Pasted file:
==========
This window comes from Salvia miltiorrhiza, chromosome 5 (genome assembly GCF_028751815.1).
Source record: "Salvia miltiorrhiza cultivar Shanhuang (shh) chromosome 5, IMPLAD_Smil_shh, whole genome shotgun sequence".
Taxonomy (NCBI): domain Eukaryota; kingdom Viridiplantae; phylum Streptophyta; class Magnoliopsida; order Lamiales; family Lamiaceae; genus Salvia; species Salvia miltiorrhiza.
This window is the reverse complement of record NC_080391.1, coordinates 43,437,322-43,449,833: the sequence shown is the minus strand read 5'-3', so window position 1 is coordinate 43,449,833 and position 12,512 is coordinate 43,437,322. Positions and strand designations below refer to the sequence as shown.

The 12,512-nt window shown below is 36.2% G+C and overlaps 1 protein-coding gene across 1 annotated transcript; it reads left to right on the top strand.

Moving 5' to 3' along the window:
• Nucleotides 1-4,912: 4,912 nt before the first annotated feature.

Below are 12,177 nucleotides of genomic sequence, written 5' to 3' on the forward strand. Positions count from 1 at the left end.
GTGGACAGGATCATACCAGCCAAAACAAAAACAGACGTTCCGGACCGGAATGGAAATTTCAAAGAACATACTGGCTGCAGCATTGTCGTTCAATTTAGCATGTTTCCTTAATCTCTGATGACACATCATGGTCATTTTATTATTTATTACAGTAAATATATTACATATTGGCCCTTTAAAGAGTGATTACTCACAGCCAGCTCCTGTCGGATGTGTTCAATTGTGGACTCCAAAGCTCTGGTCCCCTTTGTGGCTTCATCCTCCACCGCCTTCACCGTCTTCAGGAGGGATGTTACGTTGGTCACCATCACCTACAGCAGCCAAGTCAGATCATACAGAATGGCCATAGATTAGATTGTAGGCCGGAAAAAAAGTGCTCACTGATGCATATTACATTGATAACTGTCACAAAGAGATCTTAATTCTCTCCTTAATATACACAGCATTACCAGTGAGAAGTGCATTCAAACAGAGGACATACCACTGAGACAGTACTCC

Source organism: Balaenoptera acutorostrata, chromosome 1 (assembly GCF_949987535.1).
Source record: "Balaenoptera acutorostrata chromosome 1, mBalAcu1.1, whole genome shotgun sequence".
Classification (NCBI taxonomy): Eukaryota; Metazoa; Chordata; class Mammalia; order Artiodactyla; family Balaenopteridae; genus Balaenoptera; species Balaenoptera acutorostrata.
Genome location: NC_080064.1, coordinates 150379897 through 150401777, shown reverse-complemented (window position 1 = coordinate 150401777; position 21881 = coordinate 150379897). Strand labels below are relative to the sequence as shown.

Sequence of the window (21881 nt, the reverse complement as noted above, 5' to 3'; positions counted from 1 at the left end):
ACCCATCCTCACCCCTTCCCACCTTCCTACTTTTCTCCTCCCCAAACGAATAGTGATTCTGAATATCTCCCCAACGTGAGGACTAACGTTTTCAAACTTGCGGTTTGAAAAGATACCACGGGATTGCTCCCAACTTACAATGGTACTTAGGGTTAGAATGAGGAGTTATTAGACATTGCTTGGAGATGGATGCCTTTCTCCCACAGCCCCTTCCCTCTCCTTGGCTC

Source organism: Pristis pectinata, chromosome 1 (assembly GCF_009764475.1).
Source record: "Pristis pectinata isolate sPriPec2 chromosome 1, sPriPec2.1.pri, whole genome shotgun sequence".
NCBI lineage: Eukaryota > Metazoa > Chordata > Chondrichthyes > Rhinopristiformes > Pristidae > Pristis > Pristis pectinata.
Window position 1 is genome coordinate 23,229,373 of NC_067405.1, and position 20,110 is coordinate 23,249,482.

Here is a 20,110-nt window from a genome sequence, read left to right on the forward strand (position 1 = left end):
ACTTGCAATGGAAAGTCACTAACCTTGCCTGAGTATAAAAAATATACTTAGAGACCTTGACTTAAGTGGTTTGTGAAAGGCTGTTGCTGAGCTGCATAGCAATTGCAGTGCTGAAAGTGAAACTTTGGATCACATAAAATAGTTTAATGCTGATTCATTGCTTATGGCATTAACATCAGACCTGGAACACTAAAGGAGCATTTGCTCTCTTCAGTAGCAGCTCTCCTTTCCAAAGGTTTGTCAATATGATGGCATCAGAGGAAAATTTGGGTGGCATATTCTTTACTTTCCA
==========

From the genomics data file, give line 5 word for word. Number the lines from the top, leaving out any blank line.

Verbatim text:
The 12,512-nt window shown below is 36.2% G+C and overlaps 1 protein-coding gene across 1 annotated transcript; it reads left to right on the top strand.